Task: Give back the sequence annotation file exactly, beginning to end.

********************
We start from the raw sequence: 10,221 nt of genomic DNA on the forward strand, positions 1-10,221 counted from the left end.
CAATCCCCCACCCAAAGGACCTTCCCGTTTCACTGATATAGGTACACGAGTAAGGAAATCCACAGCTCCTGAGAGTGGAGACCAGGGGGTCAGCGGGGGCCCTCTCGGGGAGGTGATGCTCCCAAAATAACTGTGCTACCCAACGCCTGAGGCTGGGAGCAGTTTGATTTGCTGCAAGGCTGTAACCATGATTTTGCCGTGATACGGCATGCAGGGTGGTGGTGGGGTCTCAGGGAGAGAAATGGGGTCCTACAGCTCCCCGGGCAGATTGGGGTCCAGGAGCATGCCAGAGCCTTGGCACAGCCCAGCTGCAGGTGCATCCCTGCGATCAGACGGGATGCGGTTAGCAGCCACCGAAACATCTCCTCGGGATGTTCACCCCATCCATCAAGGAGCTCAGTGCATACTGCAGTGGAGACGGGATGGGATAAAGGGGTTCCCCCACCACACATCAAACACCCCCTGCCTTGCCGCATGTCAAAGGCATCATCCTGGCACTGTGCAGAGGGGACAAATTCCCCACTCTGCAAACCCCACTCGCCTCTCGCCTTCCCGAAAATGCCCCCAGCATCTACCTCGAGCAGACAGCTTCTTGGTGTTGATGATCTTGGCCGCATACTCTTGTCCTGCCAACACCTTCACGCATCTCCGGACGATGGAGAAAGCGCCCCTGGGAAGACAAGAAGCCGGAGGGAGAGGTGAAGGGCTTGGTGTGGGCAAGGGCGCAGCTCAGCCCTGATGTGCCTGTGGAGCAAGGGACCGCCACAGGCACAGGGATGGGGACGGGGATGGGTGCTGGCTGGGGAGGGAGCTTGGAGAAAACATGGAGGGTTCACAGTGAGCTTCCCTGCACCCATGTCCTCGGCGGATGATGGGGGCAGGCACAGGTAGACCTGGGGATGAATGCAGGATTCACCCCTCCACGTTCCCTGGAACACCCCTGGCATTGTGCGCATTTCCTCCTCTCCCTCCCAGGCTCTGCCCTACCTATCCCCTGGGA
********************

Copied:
We start from the raw sequence: 10,221 nt of genomic DNA on the forward strand, positions 1-10,221 counted from the left end.
CAATCCCCCACCCAAAGGACCTTCCCGTTTCACTGATATAGGTACACGAGTAAGGAAATCCACAGCTCCTGAGAGTGGAGACCAGGGGGTCAGCGGGGGCCCTCTCGGGGAGGTGATGCTCCCAAAATAACTGTGCTACCCAACGCCTGAGGCTGGGAGCAGTTTGATTTGCTGCAAGGCTGTAACCATGATTTTGCCGTGATACGGCATGCAGGGTGGTGGTGGGGTCTCAGGGAGAGAAATGGGGTCCTACAGCTCCCCGGGCAGATTGGGGTCCAGGAGCATGCCAGAGCCTTGGCACAGCCCAGCTGCAGGTGCATCCCTGCGATCAGACGGGATGCGGTTAGCAGCCACCGAAACATCTCCTCGGGATGTTCACCCCATCCATCAAGGAGCTCAGTGCATACTGCAGTGGAGACGGGATGGGATAAAGGGGTTCCCCCACCACACATCAAACACCCCCTGCCTTGCCGCATGTCAAAGGCATCATCCTGGCACTGTGCAGAGGGGACAAATTCCCCACTCTGCAAACCCCACTCGCCTCTCGCCTTCCCGAAAATGCCCCCAGCATCTACCTCGAGCAGACAGCTTCTTGGTGTTGATGATCTTGGCCGCATACTCTTGTCCTGCCAACACCTTCACGCATCTCCGGACGATGGAGAAAGCGCCCCTGGGAAGACAAGAAGCCGGAGGGAGAGGTGAAGGGCTTGGTGTGGGCAAGGGCGCAGCTCAGCCCTGATGTGCCTGTGGAGCAAGGGACCGCCACAGGCACAGGGATGGGGACGGGGATGGGTGCTGGCTGGGGAGGGAGCTTGGAGAAAACATGGAGGGTTCACAGTGAGCTTCCCTGCACCCATGTCCTCGGCGGATGATGGGGGCAGGCACAGGTAGACCTGGGGATGAATGCAGGATTCACCCCTCCACGTTCCCTGGAACACCCCTGGCATTGTGCGCATTTCCTCCTCTCCCTCCCAGGCTCTGCCCTACCTATCCCCTGGGA